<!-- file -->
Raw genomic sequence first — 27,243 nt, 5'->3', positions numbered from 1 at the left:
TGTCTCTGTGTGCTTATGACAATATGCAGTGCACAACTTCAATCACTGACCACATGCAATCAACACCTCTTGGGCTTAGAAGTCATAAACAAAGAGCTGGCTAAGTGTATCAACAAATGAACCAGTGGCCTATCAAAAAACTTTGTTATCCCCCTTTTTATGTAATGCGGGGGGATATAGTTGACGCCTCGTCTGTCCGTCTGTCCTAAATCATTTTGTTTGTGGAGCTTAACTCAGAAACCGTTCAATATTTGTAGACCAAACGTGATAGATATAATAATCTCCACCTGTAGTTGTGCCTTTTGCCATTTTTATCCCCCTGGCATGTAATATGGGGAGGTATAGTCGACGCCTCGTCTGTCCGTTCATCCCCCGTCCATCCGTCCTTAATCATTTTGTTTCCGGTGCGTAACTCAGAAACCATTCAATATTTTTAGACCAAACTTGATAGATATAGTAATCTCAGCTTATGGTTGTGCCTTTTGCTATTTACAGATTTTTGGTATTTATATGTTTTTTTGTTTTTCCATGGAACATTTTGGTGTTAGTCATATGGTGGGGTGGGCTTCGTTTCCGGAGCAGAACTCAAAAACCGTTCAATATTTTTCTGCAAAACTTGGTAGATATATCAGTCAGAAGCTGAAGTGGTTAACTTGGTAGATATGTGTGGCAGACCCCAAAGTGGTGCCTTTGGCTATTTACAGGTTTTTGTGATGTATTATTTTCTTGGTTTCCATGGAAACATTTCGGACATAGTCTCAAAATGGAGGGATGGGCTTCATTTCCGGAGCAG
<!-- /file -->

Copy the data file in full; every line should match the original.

Raw genomic sequence first — 27,243 nt, 5'->3', positions numbered from 1 at the left:
TGTCTCTGTGTGCTTATGACAATATGCAGTGCACAACTTCAATCACTGACCACATGCAATCAACACCTCTTGGGCTTAGAAGTCATAAACAAAGAGCTGGCTAAGTGTATCAACAAATGAACCAGTGGCCTATCAAAAAACTTTGTTATCCCCCTTTTTATGTAATGCGGGGGGATATAGTTGACGCCTCGTCTGTCCGTCTGTCCTAAATCATTTTGTTTGTGGAGCTTAACTCAGAAACCGTTCAATATTTGTAGACCAAACGTGATAGATATAATAATCTCCACCTGTAGTTGTGCCTTTTGCCATTTTTATCCCCCTGGCATGTAATATGGGGAGGTATAGTCGACGCCTCGTCTGTCCGTTCATCCCCCGTCCATCCGTCCTTAATCATTTTGTTTCCGGTGCGTAACTCAGAAACCATTCAATATTTTTAGACCAAACTTGATAGATATAGTAATCTCAGCTTATGGTTGTGCCTTTTGCTATTTACAGATTTTTGGTATTTATATGTTTTTTTGTTTTTCCATGGAACATTTTGGTGTTAGTCATATGGTGGGGTGGGCTTCGTTTCCGGAGCAGAACTCAAAAACCGTTCAATATTTTTCTGCAAAACTTGGTAGATATATCAGTCAGAAGCTGAAGTGGTTAACTTGGTAGATATGTGTGGCAGACCCCAAAGTGGTGCCTTTGGCTATTTACAGGTTTTTGTGATGTATTATTTTCTTGGTTTCCATGGAAACATTTCGGACATAGTCTCAAAATGGAGGGATGGGCTTCATTTCCGGAGCAG